Carbon credit project proposed by DLNR to plant more trees
Pilot program would allow businesses, individuals to offset carbon footprints
The Maui News – A pilot project to offset carbon emissions and restore forests around Kahikinui has been proposed by the state Department of Land and Natural Resources.
Through the project, individuals and companies could purchase credits from the state to help plant trees that would offset greenhouse gas emissions from activities like driving, flying and using air-conditioning in homes.
“Trees and forests store carbon, so the way we remove it from the atmosphere is by planting more trees,” said David Smith, administrator for the DLNR Division of Forestry and Wildlife.
On Friday, the state Board of Land and Natural Resources approved the state’s first-ever carbon forestry project for the Pu’u Mali Restoration area in the Mauna Kea Forest Reserve on Hawaii island. The department plans to seek private companies to help create the project.
While the Pu’u Mali project is a public-private partnership, the one on Maui would be run by the state, DLNR spokesman Dan Dennison said.
High on the slopes of Haleakala, the Kahikinui State Forest Reserve and the adjacent Nakula Natural Area Reserve are steep, generally dry and windswept. Over many decades, uncontrolled grazing by introduced hooved animals, like goats and cattle, virtually destroyed the native koa and ohi’a forests in the area. This has led to serious erosion, loss of native habitat for endangered plants and animals, increased wildfire threats and reduced watershed function.
Efforts to restore the forests have been spearheaded by the Leeward Haleakala Watershed Restoration Partnership, an alliance of 11 public and private landowners encompassing 43,000 contiguous acres. Over the past three years, DOFAW and its partners have constructed more than seven miles of ungulate-proof fencing and removed 700 invasive animals. They’ve planted 45,500 native plant seedlings in the Kahikinui reserve and 71,000 trees in the Nakula reserve.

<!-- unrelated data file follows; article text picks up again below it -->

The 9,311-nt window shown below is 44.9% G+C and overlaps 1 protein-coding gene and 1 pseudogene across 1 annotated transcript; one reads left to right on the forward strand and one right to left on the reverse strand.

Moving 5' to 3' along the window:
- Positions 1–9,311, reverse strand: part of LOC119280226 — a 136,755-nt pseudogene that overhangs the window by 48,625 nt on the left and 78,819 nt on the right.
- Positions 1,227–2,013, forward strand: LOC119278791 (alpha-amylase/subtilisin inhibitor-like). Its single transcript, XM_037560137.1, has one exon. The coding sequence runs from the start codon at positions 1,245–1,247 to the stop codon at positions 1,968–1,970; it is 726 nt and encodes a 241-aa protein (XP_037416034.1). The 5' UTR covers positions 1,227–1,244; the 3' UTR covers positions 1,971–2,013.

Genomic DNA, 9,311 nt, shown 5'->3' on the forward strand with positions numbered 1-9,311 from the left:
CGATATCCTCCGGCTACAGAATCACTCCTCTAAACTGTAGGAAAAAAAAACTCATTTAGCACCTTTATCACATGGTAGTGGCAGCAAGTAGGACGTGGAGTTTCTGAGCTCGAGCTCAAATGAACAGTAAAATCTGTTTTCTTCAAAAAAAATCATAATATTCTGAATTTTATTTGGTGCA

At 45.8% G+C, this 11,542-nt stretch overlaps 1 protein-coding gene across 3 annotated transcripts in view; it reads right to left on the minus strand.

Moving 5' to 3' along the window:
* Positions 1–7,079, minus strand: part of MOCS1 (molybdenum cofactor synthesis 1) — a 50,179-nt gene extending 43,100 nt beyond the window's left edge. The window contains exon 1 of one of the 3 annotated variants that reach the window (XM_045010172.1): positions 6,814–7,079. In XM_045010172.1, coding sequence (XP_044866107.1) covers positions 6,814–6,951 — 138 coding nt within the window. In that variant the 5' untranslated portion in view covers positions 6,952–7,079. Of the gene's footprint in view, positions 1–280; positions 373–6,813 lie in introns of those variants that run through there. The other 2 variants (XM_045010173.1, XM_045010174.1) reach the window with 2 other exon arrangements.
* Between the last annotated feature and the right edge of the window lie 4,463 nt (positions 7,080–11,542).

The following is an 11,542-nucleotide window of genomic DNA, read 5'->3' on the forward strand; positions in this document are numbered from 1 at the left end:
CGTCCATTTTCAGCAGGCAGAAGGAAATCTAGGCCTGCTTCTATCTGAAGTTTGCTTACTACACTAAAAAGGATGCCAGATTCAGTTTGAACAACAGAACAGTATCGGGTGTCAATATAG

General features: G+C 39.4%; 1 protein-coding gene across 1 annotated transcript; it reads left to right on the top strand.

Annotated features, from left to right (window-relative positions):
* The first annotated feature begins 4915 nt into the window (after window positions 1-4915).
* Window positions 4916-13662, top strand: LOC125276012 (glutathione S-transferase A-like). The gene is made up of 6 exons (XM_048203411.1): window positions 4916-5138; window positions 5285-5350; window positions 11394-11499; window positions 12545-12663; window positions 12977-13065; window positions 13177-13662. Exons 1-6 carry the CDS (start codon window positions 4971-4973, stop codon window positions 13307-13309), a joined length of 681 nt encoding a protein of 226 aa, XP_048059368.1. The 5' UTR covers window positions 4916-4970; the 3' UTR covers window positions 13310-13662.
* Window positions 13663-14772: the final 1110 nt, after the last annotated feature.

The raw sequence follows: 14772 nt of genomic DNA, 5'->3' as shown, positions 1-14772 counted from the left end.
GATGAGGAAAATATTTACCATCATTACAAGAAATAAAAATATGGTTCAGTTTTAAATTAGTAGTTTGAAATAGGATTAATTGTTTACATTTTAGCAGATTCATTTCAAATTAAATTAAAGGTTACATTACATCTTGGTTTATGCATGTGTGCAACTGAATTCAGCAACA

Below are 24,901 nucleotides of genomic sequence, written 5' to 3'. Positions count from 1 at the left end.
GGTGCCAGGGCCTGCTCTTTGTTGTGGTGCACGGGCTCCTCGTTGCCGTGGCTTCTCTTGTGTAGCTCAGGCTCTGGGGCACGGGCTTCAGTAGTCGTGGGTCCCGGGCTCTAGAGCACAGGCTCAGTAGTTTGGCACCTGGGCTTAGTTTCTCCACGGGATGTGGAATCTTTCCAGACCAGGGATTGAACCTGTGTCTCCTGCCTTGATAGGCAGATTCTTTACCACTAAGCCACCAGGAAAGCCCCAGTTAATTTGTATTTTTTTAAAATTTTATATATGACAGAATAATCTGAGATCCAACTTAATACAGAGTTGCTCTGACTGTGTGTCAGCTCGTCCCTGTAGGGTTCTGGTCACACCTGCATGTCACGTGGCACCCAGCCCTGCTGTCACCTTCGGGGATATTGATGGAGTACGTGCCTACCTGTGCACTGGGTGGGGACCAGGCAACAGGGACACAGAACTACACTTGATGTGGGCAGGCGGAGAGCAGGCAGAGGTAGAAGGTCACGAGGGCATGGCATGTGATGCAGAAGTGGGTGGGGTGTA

“The goal is to one day have this functioning as a fully intact and productive watershed,” Maui-based DOFAW forester Lance DeSilva said. “Eventually we’d like to look at reintroducing some of the native birds here, but first the habitat for them has to recover.”
Volunteers and staff have mainly planted koa, along with mamane, ohi’a, olapa and other native understory plants. Some of the young koa trees planted six months ago have now grown to 4 and 5 feet tall.
“From the last time I came out here, you could barely see the seedlings that our crew had planted,” DeSilva said. “Ample rain has helped. It’s very promising. It’s a feel-good moment to see this.”
The department is requesting $120,000 from the state Legislature for the Maui pilot project, Dennison said. The carbon forestry projects on both Maui and Hawaii island will aid efforts to restore the forests, re-establish habitats for native species and reduce erosion and the threat of wildfires, Smith said.
“The bottom line is we’re trying to generate the funding necessary to do the forest restoration so it can pay for itself,” Smith said.